The sun reflected rainbows off window panes, sending dancing light fixtures into all crevasses of the city. The sun is bright and the atmosphere rushed. It is April 5th, just after Easter long weekend, 11:30am-ish and I have no where I have to be. The feeling is amazing, the freedom is refreshing. I want to put headphones on and pound music in my ears and walk down the sidewalk. But then I have no cell phone. I decide to put that on my list of things to do, track down a Discman. I still have an abundance of luggage to deal with. I need to find somewhere a little more permanent to plant my belongings, and my daughter.
“There!” Sadie rattled my arm and pulled me back into the bus. Before I can even react, she smacked the red stop button and bolted to the front. “There’s a McDonald’s!”
Sadie left me flustered to pick up all the luggage. One bag on this shoulder, two in my hand, I had to reshuffle myself once or twice while the whole bus full of people glared at my flounderings.
“Sorry,” I waved to the bus driver as I finally step off the bus. His angered face tells me he would never give most people that much time to unload. And when did the pull string turn to buttons? Had it been that long since I had taken a bus? When did the world change so quickly around me that I lost track, when did my thirty-fifth birthday inch closer than comfort allowed?
“Didn’t you have more bags than that?” Sadie looked to me, then to my hands, I am about to open my mouth to yell at her. She left me to carry everything, she jumped off the bus at such an inconvenient time and I looked a fool.
The exhaust from the bus leaving the curb made my mind spin a different route. I dropped the luggage I had piled off with for a quick inventory. My over sized purse, lipstick red suitcase, Sadie’s black suitcase and she held her knapsack. I was missing my briefcase.
My heart smacked against my chest, it bubbled stomach acid up my throat as I watched the bus turn the corner with just over $29,000 aboard.
Every muscle in my body spasm, a tightness just before the ‘fight or flight’ response. One that freezes you in place and makes you want to wet yourself. I am reverberated by a deep rooted fear that I just lost my year of freedom.
I hit the panic button and my feet are off, leaving Sadie to concern about the luggage all over the sidewalk now. Muscle memory from years of the second fastest track and field sprinter put me off and running.
Within a second, I am around the corner and hardly staying ahead of my legs. One wrong movement and I would tumble and break my nose. Panic lightens my weight and fear pushes it forward, I can’t lose this chance I have. And that chance is on the bus.
The novel I had been typing for three years. The scrap of paper with just a few phone numbers on it. The money.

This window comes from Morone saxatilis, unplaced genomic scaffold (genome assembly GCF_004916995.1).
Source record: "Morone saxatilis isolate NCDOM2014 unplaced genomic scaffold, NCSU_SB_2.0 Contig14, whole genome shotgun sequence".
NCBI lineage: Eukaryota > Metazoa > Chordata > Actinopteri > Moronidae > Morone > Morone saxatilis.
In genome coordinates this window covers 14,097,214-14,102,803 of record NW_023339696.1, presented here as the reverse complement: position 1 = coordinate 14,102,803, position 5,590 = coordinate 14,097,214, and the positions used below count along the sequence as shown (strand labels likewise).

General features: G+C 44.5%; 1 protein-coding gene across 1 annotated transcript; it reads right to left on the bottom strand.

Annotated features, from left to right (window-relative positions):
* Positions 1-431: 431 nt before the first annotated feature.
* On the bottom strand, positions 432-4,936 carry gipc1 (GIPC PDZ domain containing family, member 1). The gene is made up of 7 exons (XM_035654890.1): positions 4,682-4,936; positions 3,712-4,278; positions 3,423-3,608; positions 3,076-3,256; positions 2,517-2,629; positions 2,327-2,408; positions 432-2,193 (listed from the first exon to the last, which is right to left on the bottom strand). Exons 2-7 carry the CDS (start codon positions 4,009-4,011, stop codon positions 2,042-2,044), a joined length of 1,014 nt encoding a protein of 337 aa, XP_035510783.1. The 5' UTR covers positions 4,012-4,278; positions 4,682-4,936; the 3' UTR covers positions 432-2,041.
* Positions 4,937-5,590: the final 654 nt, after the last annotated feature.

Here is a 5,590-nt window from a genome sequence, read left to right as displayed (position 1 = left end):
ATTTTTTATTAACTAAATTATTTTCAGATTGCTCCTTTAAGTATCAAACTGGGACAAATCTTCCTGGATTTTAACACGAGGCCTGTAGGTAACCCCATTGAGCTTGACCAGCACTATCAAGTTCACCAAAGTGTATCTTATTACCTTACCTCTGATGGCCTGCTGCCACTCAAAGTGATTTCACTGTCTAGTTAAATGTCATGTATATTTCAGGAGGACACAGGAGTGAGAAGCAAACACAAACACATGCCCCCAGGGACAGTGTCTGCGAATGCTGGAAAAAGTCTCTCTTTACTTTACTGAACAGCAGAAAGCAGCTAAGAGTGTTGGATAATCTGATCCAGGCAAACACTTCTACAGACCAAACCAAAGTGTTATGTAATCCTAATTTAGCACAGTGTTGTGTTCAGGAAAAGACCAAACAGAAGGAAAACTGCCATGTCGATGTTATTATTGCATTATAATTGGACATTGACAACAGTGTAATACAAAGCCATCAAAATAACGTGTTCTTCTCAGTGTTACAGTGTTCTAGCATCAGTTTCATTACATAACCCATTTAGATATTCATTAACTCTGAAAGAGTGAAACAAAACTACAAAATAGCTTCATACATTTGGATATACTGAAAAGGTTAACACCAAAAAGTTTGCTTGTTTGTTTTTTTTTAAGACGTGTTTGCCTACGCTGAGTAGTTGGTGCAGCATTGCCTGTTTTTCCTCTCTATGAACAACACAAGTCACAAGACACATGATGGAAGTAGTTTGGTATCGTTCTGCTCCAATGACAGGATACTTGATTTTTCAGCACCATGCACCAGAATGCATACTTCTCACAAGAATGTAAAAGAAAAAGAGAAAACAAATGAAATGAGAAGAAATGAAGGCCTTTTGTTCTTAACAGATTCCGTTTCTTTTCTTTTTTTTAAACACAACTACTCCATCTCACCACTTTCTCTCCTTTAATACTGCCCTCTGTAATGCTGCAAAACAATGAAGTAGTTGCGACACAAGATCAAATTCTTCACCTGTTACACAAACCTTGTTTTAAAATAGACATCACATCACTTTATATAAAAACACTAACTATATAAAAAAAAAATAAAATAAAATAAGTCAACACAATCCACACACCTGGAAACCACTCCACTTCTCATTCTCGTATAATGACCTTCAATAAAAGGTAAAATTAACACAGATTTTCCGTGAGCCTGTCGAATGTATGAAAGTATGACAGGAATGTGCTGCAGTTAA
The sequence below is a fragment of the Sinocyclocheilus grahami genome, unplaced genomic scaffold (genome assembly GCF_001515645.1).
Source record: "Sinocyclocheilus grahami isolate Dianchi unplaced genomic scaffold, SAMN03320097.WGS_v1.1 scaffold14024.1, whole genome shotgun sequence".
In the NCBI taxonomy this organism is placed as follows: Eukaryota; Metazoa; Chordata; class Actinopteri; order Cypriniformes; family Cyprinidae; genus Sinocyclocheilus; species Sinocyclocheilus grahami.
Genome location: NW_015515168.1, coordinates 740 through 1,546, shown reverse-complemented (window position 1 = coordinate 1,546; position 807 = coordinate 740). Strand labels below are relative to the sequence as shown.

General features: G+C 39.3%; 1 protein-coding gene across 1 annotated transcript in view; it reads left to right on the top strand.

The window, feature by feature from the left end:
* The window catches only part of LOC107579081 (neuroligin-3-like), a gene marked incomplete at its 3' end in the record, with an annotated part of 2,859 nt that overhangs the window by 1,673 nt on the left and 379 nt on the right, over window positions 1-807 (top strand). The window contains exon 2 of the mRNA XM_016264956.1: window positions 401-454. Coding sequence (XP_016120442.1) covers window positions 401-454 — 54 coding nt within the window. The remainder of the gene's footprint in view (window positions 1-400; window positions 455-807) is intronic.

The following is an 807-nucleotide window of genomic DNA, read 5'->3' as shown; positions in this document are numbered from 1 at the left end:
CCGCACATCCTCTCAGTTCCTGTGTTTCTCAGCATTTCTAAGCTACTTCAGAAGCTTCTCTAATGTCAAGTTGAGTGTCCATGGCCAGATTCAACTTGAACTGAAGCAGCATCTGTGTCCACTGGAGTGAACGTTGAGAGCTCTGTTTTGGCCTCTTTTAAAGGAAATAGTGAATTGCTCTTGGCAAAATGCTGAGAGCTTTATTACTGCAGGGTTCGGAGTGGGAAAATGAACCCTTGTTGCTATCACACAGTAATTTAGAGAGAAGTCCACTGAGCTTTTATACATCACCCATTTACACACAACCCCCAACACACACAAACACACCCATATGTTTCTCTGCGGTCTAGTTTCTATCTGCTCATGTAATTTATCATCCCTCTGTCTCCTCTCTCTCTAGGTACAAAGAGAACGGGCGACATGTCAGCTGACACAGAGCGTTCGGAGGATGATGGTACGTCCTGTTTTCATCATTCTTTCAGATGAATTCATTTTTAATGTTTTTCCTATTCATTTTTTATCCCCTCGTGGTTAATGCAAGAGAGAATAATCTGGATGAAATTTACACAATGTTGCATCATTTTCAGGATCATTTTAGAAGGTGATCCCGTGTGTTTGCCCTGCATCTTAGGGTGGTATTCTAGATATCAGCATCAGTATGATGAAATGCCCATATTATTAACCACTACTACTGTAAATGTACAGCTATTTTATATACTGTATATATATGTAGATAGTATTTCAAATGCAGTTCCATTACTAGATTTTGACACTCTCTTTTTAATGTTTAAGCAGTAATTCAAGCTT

I scream at people that are in my way, I ran down the middle of the street, arms thrashing through the air. The blood drained from my face, from my heart and soul as I see the bus pull further from me. Near a block and a half in front of me now, and all hope is dwindling.
“Stop!” I sob and the foot crowds on the sidewalks stop to stare. “Please!” Tears from my cries stream down my face as my chest tightens and tells me I can run no more. The bus had pulled over at a marked stop two blocks ahead, I could hardly make out the outline as the doors closed once more and it turned yet another corner.
The oxygen escaped my lungs and my knees slammed into the concrete. I knelt, cried and bleed, broke in downtown Vancouver. I imagined James shaking his head at my failed attempt to have a break. The way he would laugh when I told him I was struggling in life, “you used to be strong.” “Not so good anymore,” he would say about me not running fast enough. “Not the sharpest tool in the shed,” he would say about me losing my bag.
“Miss,” a shadow grew in front of me. My head down, I hadn’t noticed the old man walk up to me until he was blocking the sunlight. Suddenly the screaming of horns filled my ears, I could hear yelling and I looked to see a store security guard running towards me. It all faded when I looked to the old man. His face a triangle of wrinkles and his frame hardly large enough to hold the wobbly head but his eyes were gentle and his arms were full.
“It’s only two more stops until my own,” his glasses were thick. The weight of them pulled down his brows so he looked like a Muppet.
“Thank you,” I sobbed and stood, near a foot taller than the old man. He pushed the briefcase into my arms and I intertwined my hands into his. He didn’t seem to mind the gravel bits stuck to my emotion soaked hands. I was shaking and crying, I wanted to hug the man, I wanted to kiss the man but felt he was too gentle and I might break him.
“It’s only the right thing to do,” he smiled and his comment marked my soul. A stain that wouldn’t be wiped off.